A second marriage to Arthur Leslie Wheeler in July 1925, during which time they lived at Princeton and she taught only part-time, was short since her second husband died in 1932. Arthur Wheeler (born in Connecticut in 1861) had been a classics lecturer at Bryn Maw who was widowed in 1915. He took up a position at Princeton shortly before his marriage to Anna. The couple built a summer home in the Adirondack mountains, in north-eastern New York State, which they named 'Q.E.D.' After the death of Arthur Wheeler, Anna Wheeler returned to full time work at Bryn Mawr where Emmy Noether joined her in 1933. However Emmy Noether died in 1935. The period from 1920 until 1935 certainly must have been one with much unhappiness for Anna Wheeler since during those years her father, mother, two husbands and close friend and colleague Emmy Noether died. Anna Wheeler remained at Bryn Mawr until her retirement in 1948 [9]:-
As an administrator, Pell Wheeler worked to enhance the national reputation of the Bryn Mawr mathematics department. Despite the financial effects of the Depression on the college, she tried to create an atmosphere for students and faculty in which there was ample opportunity for professional growth and development, as well as for free interchange of ideas.
The direction of Anna Wheeler's research was much influenced by David Hilbert. Under his guidance she worked on integral equations studying infinite dimensional linear spaces. This work was done in the days when functional analysis was in its infancy and much of her work has lessened in importance as it became part of the more general theory. As an example of one of the papers she wrote while on the Faculty at Bryn Mawr, we mention Linear Ordinary Self-Adjoint Differential Equations of the Second Order (1927). Here is her own introduction to the paper:-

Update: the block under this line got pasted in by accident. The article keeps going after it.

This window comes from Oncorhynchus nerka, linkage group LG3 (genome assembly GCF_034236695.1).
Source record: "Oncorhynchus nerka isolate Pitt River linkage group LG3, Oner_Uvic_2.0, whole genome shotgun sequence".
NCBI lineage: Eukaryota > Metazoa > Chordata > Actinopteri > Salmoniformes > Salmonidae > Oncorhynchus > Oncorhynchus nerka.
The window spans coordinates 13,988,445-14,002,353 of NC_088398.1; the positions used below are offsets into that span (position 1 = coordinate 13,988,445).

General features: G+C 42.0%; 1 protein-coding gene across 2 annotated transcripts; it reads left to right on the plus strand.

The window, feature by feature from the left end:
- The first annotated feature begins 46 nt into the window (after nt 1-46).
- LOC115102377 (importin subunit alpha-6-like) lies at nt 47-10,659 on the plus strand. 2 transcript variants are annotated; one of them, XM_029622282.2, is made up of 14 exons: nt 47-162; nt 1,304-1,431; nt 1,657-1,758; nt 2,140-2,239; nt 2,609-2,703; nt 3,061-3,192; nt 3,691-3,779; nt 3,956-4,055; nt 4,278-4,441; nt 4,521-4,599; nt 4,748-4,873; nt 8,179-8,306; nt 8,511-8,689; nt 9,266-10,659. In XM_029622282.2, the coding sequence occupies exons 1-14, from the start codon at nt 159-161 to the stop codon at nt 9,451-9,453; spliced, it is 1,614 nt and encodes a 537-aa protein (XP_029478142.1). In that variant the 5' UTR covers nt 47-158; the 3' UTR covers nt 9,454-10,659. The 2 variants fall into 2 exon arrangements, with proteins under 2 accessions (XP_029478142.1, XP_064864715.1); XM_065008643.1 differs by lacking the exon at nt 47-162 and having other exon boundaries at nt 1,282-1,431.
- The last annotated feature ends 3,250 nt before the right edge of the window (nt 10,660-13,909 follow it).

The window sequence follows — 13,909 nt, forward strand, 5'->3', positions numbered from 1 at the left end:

In 1914 Lichtenstein made connection, without the intermediary of the theory of integral equations, between the theory of linear differential systems of the second order and the theory of linear equations in infinitely many unknowns. Although there are many points of contact between the method used by Lichtenstein and the one used in this paper, the methods are not identical. The method employed here can be applied with only slight modifications to other systems, for example, singular differential systems, and partial differential systems, elliptic or hyperbolic. The method can be extended to yield more general results both for the orthogonal and polar cases of ordinary differential systems.
Perhaps the most important honour she received was becoming the first woman to give the Colloquium Lectures at the American Mathematical Society meeting in 1927. Four years earlier, in 1923, she had been the first woman to deliver an invited address at an American Mathematical Society meeting. She was appointed as a Trustee of the Society in 1923 and served on the Council during 1924-26. She received an honorary doctorate from Douglass College, Rutgers University in 1932 and an honorary doctorate from Mount Holyoke College in 1937. She served as an editor of the Annals of Mathematics from 1927 to 1945.

In [1] there are several accounts of Anna Wheeler by students she taught. Here is an example by a student who studied at Bryn Mawr in the early 1930s:-